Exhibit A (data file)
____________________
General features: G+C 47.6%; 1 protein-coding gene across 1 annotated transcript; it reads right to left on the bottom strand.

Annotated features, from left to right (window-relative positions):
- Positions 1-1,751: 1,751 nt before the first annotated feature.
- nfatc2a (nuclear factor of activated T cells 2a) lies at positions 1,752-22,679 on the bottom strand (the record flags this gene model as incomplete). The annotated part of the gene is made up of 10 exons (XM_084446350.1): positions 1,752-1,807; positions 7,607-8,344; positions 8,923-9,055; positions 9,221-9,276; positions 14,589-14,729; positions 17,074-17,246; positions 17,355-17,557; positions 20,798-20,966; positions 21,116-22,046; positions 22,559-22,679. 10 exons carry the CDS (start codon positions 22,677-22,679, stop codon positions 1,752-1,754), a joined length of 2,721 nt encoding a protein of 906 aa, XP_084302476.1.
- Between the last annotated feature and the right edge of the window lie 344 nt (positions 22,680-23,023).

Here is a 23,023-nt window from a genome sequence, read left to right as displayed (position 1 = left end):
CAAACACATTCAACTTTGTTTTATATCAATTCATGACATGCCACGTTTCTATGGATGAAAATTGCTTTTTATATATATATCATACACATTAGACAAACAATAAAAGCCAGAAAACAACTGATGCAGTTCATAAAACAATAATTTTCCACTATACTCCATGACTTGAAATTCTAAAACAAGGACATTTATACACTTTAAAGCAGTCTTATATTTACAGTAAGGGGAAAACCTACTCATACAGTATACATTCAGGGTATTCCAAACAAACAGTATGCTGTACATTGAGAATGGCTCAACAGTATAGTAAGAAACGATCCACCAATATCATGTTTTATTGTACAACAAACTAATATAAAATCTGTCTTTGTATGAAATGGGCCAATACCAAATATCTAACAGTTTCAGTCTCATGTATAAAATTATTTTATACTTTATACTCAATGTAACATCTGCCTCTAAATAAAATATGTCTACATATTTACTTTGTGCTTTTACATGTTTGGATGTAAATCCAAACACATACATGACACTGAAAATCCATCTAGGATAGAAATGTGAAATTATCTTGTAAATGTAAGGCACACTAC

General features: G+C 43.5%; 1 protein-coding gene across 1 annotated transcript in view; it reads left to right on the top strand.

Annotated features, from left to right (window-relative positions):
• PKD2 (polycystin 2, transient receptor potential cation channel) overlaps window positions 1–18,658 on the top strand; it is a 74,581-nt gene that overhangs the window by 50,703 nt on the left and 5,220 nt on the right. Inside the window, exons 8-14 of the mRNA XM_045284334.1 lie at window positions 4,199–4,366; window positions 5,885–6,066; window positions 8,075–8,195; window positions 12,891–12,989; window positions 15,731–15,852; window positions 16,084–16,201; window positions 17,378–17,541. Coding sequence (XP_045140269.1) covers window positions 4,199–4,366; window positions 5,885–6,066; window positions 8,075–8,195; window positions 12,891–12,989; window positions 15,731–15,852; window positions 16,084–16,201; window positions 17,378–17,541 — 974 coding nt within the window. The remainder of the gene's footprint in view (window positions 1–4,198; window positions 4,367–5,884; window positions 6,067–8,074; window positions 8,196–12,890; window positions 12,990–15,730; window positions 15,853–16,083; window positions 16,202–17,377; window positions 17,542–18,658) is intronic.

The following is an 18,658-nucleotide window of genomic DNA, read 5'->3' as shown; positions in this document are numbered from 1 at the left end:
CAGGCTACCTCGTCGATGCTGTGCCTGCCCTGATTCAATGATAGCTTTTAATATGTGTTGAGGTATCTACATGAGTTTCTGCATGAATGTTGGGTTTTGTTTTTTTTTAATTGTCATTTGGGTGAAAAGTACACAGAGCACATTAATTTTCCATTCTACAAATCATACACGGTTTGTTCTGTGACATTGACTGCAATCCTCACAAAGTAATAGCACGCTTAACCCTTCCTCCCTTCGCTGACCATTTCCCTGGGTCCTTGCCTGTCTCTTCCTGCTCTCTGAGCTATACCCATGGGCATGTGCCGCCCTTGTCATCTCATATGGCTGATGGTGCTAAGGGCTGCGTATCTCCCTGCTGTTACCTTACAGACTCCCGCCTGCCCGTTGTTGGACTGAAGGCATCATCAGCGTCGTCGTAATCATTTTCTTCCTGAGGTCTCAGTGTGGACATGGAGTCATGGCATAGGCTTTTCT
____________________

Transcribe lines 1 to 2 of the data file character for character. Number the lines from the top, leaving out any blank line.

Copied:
General features: G+C 47.6%; 1 protein-coding gene across 1 annotated transcript; it reads right to left on the bottom strand.

Annotated features, from left to right (window-relative positions):